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6 ways to handle rising mortgage payments

5 min | 28 November 2023

The Chase team

Over the past year, rising interest rates have left some homeowners with surging monthly mortgage commitments – and those looking for a mortgage with very few affordable choices. We run through some options that might help your situation.

The UK’s inflation rate has been high for some time now, and to try to bring things under control the Bank of England (BoE) has increased interest rates. These increases have come as a shock to many people with mortgages.

Rate rises have a noticeable effect if you have a variable or tracker mortgage because most lenders have raised their rates on those types of products. The Resolution Foundation estimates that anyone remortgaging in 2024 may see their annual mortgage costs rise by £2,900 on average. 

If you’re concerned about meeting your monthly repayments, here are six ways you could relieve some pressure on your finances in the short and long term.

1. Look for a fixed-rate deal if you want stability

Guessing the interest rate rollercoaster isn’t for everyone. If you want a predictable monthly outgoing then a fixed-rate mortgage could work for you, although they can cost more. The catch is finding a product with a rate that isn’t too high, but lenders are putting competitive products on the market fairly regularly. You'll need to factor in the arrangement fee and weigh up any early repayment penalties to work out whether this is the best option for you.

An adviser can help you stay on the right track. For example, a two-year deal might be better for you than a five-year deal if rates keep coming down. Some lenders let you lock in a deal six months before your current one ends – so it pays to shop around. Unfortunately, there's no certainty and the best deal will depend on the market and your current situation.

2. Be alert if your deal is coming to an end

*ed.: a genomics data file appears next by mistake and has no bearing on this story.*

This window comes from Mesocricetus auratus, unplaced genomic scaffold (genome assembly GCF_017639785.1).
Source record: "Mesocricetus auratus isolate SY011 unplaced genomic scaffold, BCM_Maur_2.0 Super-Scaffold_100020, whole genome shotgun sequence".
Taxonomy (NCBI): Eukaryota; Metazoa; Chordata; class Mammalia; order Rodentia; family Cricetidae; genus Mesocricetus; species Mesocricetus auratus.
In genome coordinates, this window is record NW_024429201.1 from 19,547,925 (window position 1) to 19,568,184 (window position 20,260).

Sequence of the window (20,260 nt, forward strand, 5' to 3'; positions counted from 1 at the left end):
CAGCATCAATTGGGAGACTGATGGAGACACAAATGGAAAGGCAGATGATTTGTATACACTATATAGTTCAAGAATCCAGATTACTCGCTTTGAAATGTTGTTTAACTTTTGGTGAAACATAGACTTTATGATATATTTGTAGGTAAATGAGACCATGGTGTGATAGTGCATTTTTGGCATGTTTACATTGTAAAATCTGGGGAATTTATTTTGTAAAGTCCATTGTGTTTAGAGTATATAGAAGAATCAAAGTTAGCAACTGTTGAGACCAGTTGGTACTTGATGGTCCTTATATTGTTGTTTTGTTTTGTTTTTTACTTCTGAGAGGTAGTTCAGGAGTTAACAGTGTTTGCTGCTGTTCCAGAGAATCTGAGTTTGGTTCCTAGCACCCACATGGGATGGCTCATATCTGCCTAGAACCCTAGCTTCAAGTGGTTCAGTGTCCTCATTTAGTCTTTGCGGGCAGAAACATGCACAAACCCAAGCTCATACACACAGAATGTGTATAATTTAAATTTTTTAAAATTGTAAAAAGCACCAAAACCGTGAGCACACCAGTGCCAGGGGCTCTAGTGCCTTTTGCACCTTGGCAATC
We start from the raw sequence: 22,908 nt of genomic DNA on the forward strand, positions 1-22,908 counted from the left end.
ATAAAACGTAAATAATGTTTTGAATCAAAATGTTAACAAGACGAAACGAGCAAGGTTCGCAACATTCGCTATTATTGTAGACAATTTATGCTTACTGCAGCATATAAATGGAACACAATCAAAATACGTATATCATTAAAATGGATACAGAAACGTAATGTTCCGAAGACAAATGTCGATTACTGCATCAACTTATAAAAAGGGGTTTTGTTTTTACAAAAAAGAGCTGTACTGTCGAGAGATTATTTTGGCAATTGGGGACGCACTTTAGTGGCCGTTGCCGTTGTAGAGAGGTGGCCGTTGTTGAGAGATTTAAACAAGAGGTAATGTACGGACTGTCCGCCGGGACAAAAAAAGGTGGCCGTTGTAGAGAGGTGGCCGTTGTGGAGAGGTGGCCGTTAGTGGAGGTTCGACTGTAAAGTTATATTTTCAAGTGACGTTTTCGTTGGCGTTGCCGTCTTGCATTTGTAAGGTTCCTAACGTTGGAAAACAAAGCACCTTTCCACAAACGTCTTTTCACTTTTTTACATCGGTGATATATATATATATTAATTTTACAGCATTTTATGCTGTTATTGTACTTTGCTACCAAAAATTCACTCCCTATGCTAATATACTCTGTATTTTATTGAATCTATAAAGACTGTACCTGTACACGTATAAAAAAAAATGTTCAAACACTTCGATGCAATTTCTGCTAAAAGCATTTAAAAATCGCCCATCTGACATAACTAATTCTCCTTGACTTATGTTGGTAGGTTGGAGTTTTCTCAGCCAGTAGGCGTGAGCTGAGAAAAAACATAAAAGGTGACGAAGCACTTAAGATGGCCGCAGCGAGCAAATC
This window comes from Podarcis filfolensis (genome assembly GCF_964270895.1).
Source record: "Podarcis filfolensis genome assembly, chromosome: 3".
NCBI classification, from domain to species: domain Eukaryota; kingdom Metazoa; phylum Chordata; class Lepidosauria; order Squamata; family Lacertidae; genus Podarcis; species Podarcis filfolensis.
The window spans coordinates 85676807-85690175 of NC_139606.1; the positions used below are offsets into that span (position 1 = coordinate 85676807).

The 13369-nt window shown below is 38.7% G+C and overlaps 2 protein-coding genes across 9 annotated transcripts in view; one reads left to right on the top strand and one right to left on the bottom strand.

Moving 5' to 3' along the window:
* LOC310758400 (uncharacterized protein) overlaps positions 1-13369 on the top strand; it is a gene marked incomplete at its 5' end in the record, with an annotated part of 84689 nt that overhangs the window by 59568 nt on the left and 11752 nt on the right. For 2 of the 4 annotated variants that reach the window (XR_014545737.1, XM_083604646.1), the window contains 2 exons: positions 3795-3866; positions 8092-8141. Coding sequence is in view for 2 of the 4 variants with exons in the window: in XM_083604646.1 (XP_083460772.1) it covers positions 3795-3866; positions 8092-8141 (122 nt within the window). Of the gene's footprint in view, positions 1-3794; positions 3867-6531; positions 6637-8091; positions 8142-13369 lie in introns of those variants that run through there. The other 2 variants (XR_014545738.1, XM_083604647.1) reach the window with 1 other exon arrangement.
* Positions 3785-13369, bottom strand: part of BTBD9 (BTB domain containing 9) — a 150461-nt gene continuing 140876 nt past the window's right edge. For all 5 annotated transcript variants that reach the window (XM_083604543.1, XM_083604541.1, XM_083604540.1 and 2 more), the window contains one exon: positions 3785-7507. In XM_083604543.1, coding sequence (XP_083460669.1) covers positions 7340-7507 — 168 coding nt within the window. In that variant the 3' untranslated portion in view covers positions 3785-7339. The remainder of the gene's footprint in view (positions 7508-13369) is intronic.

If your current deal is coming to an end, it’s important to find out what you could be paying when it moves to your lender’s standard variable rate (SVR). If you’re planning on selling your home or porting your mortgage to a new property, you may decide not to move to a different type of mortgage regardless of the SVR. But if you’re not moving then it’s worth getting advice about finding a better deal.

3. Consider a tracker rate product

A tracker mortgage usually follows the interest rate set by the Bank of England and this is often lower than the SVR your lender provides. Most trackers do not have early repayment charges, so you can switch lenders easily without having to pay a penalty. This can be a good choice if you expect interest rates to drop, and you want to see if you can find a better deal if they do. Just remember that your payments may go up if the Bank of England's interest rate rises.

4. Extend your loan term

If you’re generally comfortable with your mortgage deal, you could ask your lender about extending your loan term – common extensions are by 5 or 10 years. This could lower your monthly payments because you’d be paying off your loan for a longer period, but the downside is that you’ll be paying the interest on your loan for longer, which means it's costing you more. Your decision all depends on your circumstances, such as your age, working situation, children, stage of life and so on, and whether you’re comfortable with the adjustments – or maybe you’d prefer to be mortgage-free sooner.

5. Consider if overpayments are appropriate

One option is to reduce your monthly repayments by making a lump-sum overpayment on your mortgage. This reduces what you owe and the overall amount of interest you'll pay. You’ll need to check with your lender about the maximum you’re allowed to overpay. Depending on the amount of your mortgage, a modest lump sum could have a noticeable impact on the amount of your monthly repayments.

6. Speak to an adviser

Mortgages are confusing at the best of times, so if you’re not sure where to start then speak to your lender about available options – especially if you’re struggling to meet monthly payments. You could be eligible to take a mortgage holiday for a few months or underpay on your mortgage for a period if your lender allows, but your mortgage will cost you more in the long run. This may give you time to speak to a financial adviser or a mortgage broker to figure out your next steps. Citizen's Advice (Opens in new window) could be a good place to start, and read through the information on moneyhelper.org.uk (Opens in new window) too.

It’s worth exploring all options available to you if you’re in a mortgage rut because of higher interest rates. Seeking advice can help you make the best decision for you.

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Disclaimer: The Hub is intended as a knowledge portal to provide information on a range of topics, including financial products and lifestyle management. These articles are not financial advice. Articles may reference products and services that Chase UK does not currently offer.


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